Posted by: Sandy Steinman | July 26, 2017

Tahoe/Carson Pass Wildflowers 7/26/17

Where to photograph in California – Yahoo Groups  (Calphoto) has a new report for the Tahoe/Carson Pass Area

just returned from a 6-day roadtrip checking out blooms around the Tahoe-Truckee area. Things are looking good around there, and in general, I’d say that the 7000-8000 ft elevation range is the sweet spot. Here are some specifics.

Meiss trail: Gorgeous with snowmelt, views, lupine, Monardella, sulfur buckwheat, mule’s ears, Calochortus, Castilleja, irises and more in the drylands, so very many things blooming in the meadows. The corn lilies on the way to Showers aren’t going off yet, but it will be stunning when they do.
Carson pass toward Winnemucca: Also lovely, with great views and some excellent patches of bloom, but earlier than Meiss and there’s still a fair amount of snow on the trail to navigate (not bad, but as the snow increased and flowers decreased I turned back, but do pay attention to the snow melt line, interesting things may be found.) The rangers estimate that the peak bloom around Carson pass will be in around 3 weeks. Also, do go to the Carson information station and ask for recommendations, they’re really nice and try to keep up with where the bloom is now.
Big Meadow to Round lake: Big meadow didn’t look like much upon entry, but there’s a lot going on as you walk through. There’s a second, smaller meadow up the trail, that’s pretty now with asters and yellow flowers (I’m still working on id’ing things), and will also be fantastic in a couple of weeks when the corn lilies bloom. Between there and Round lake is a pine forest that, personally, I found much less interesting, although there are some good rock formations and snow plant.
Ophir/Tahoe meadows: Still early there too. Some blooms (I saw my first elephant’s head there, and there are some nice patches of shooting star), and the middle meadow trail at Tahoe is still quite snowy. If you go to Ophir now, stick with the shortest trail near the road, it’s definitely where the most is happening. Further up Tahoe meadows are marsh marigolds along the periphery, and a fair amount of snow to navigate.
Mt Rose: I didn’t end up hiking it, since everyone I talked with in the parking lot said “There’s a lot of snow, starting soon on the trail.”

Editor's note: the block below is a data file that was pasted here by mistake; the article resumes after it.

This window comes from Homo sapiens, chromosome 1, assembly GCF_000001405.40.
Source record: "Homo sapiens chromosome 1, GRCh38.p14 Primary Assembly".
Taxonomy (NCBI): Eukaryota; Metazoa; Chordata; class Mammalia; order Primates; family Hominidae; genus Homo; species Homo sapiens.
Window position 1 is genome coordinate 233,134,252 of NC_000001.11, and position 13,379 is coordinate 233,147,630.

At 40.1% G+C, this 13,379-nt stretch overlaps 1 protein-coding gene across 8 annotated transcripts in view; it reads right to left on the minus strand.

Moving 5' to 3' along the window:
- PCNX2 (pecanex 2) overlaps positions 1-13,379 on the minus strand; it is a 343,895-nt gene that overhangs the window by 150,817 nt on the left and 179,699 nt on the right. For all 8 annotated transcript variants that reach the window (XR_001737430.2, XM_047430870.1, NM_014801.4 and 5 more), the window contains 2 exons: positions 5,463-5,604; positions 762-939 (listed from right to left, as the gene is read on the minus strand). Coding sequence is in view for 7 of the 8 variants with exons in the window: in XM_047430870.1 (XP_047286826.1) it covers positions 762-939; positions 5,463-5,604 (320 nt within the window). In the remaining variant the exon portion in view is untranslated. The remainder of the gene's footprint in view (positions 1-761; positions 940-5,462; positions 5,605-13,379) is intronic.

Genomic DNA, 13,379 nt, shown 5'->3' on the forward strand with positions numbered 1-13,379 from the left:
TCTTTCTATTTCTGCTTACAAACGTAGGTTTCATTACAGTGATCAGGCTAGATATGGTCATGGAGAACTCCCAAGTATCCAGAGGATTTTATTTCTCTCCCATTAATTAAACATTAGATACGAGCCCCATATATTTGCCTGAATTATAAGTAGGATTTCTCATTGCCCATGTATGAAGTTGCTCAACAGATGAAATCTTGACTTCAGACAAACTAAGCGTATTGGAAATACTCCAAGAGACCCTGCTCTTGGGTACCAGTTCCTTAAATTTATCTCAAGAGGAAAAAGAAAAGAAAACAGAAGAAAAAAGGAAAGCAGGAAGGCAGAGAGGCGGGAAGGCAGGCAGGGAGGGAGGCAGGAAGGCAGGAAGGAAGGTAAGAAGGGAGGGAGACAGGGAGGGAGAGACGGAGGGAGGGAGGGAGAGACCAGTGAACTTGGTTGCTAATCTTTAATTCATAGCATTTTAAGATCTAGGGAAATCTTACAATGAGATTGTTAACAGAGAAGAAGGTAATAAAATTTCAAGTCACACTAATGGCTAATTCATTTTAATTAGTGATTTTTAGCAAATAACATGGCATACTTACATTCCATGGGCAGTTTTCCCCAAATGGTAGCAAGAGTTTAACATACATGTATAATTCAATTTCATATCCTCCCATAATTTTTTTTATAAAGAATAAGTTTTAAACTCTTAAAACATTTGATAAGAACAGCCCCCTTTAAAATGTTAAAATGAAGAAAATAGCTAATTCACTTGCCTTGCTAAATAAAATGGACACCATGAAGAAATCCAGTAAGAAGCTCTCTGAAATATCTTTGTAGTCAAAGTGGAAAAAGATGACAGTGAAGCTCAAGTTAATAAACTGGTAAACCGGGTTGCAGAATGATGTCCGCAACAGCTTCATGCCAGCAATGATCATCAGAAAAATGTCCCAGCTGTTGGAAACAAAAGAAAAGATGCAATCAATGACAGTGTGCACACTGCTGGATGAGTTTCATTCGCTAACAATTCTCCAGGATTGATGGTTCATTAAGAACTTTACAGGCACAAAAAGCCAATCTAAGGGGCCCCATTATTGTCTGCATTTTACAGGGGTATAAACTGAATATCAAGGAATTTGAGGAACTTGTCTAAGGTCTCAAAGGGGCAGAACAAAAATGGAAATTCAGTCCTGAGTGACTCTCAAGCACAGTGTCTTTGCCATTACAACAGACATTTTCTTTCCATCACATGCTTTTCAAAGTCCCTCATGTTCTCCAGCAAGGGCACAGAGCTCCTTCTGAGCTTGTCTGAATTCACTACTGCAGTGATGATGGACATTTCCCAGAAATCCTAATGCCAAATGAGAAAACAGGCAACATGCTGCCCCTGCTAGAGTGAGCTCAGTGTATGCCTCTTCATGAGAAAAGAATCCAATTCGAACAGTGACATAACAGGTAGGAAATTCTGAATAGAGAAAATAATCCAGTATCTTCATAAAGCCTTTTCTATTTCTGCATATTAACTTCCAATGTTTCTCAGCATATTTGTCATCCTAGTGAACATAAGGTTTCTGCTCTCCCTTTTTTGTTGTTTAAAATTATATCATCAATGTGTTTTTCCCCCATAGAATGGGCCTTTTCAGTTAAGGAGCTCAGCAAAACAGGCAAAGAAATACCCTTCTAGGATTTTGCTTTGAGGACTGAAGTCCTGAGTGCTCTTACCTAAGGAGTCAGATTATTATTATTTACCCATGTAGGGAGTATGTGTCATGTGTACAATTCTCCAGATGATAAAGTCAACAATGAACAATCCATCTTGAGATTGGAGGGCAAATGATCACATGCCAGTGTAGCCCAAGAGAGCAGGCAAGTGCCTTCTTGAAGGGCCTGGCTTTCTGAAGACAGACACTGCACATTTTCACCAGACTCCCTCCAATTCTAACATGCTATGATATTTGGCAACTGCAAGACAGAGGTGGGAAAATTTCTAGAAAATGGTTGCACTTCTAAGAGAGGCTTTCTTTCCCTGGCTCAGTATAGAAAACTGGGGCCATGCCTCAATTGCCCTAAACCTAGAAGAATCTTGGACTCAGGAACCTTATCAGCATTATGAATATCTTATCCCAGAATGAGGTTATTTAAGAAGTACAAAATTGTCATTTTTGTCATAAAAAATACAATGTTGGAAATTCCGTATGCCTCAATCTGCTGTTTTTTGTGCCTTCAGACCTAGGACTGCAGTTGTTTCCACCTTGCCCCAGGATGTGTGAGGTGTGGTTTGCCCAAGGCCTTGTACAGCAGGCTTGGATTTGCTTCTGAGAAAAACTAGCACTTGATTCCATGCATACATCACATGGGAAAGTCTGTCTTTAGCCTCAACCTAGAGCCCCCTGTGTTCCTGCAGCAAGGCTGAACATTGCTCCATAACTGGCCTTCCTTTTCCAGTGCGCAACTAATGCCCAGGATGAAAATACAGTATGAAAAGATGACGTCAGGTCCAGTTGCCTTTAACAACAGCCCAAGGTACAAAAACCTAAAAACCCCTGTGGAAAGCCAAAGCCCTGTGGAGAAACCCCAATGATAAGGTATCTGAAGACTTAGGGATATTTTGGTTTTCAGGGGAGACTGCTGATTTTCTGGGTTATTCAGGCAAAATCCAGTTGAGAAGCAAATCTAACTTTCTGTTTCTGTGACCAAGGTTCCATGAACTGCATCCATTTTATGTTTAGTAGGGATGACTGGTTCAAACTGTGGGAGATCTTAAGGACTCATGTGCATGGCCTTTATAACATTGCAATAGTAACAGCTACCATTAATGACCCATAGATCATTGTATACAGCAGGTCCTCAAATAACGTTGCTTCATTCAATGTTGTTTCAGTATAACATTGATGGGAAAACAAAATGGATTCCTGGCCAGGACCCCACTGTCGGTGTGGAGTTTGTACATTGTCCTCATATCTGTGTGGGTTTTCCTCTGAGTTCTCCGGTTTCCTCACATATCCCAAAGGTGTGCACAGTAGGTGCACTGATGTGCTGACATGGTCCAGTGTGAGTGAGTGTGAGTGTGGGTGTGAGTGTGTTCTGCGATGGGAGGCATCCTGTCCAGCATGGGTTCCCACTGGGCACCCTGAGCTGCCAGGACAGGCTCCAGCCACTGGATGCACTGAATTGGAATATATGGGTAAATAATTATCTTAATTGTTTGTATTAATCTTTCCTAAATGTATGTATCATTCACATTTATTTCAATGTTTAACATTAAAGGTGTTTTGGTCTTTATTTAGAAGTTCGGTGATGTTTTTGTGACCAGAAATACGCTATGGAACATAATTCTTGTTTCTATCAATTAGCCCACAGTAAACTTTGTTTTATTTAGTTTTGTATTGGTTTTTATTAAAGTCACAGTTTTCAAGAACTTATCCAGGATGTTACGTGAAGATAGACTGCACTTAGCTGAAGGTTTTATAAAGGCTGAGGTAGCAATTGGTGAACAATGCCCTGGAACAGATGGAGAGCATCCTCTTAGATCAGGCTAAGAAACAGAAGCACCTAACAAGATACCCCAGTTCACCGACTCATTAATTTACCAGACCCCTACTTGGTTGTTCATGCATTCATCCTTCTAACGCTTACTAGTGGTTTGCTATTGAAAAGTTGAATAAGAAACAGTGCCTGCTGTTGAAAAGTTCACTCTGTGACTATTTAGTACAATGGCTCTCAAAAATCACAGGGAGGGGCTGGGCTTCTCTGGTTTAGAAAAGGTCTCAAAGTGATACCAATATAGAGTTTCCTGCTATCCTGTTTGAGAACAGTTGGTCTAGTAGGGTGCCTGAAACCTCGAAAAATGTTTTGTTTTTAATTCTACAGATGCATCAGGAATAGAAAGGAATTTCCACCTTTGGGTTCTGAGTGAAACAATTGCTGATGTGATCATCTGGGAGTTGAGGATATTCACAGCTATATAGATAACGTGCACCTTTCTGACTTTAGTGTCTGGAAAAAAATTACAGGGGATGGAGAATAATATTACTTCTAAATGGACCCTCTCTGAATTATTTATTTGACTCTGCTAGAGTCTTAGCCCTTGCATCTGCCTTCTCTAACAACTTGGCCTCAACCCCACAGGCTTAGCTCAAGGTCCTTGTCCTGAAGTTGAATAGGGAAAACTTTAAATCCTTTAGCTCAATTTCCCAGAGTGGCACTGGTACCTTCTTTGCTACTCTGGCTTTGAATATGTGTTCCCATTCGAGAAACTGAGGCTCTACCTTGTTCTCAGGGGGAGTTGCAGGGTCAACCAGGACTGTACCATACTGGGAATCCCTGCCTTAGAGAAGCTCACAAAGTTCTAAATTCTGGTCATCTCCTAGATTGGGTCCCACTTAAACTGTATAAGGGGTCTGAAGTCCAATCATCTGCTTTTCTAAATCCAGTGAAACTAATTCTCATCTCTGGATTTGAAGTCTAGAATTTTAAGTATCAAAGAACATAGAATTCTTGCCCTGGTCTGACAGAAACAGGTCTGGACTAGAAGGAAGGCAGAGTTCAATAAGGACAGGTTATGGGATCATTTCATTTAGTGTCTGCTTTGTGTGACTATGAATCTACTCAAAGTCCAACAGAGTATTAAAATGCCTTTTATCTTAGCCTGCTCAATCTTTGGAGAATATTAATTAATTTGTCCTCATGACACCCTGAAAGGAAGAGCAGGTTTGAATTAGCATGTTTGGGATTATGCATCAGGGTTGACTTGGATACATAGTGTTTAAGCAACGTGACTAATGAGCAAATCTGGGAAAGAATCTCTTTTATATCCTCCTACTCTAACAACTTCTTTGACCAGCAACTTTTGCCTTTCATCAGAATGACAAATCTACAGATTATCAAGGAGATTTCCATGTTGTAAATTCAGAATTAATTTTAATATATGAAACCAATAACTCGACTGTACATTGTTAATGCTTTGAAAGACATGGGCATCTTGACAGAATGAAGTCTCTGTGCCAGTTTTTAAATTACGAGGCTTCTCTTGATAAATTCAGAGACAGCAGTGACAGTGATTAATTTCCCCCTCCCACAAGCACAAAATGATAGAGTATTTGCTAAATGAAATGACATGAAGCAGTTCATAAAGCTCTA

Lacey meadow: Lovely, many things blooming, so many dragonflies, butterflies, small fish in the creek and tiny frogs. The drive there is beautiful too. I had the place to myself.
Sagehen creek trail: Looks like it’s past prime, wasn’t worth the time. Much of it is under monotonous pine (no offense, pines, I really do like you) with mule’s ear understory, and most of the mule’s ears weren’t blooming (some were past, others looked like they weren’t going to bother.) The meadow itself had a sparse scattering of one small carrot-family bloom (that was also all over Lacey more densely.) The reservoir is quite pretty though.
Page meadows: A series of meadows that were in different stages, some still quite wet with fewer blooms, some stunning with color, including a few plants I hadn’t seen elsewhere. Definitely worth exploring if you’re in the area, and do take random side trails, they’re often worth it. Note that Google’s trail map isn’t correct from Silver Tip road. I ended up going round the long way on a fire road (which was pretty too) and didn’t spend the time to figure out if there’s a better way.
5 Lakes trail: Not particularly floriferous, but there were some Ceanothus, Monardella, and some buckwheats that I hadn’t seen elsewhere. The views are wonderful though, great rock formations, and taking a dip in one of the lakes feels excellent after the tough climb. Boy did I feel the elevation on these hikes! Note that you need to go off of the main trail to get access to the lakes, they’re mostly not obvious.
One more recommendation: Try not to go to the Tahoe area on weekends, unless you really like people and traffic and having trouble getting a camping spot. Weekdays are busy too, but weekends are nuts.

 

Advertisements

Leave a Reply

Fill in your details below or click an icon to log in:

WordPress.com Logo

You are commenting using your WordPress.com account. Log Out / Change )

Twitter picture

You are commenting using your Twitter account. Log Out / Change )

Facebook photo

You are commenting using your Facebook account. Log Out / Change )

Google+ photo

You are commenting using your Google+ account. Log Out / Change )

Connecting to %s

Categories

%d bloggers like this: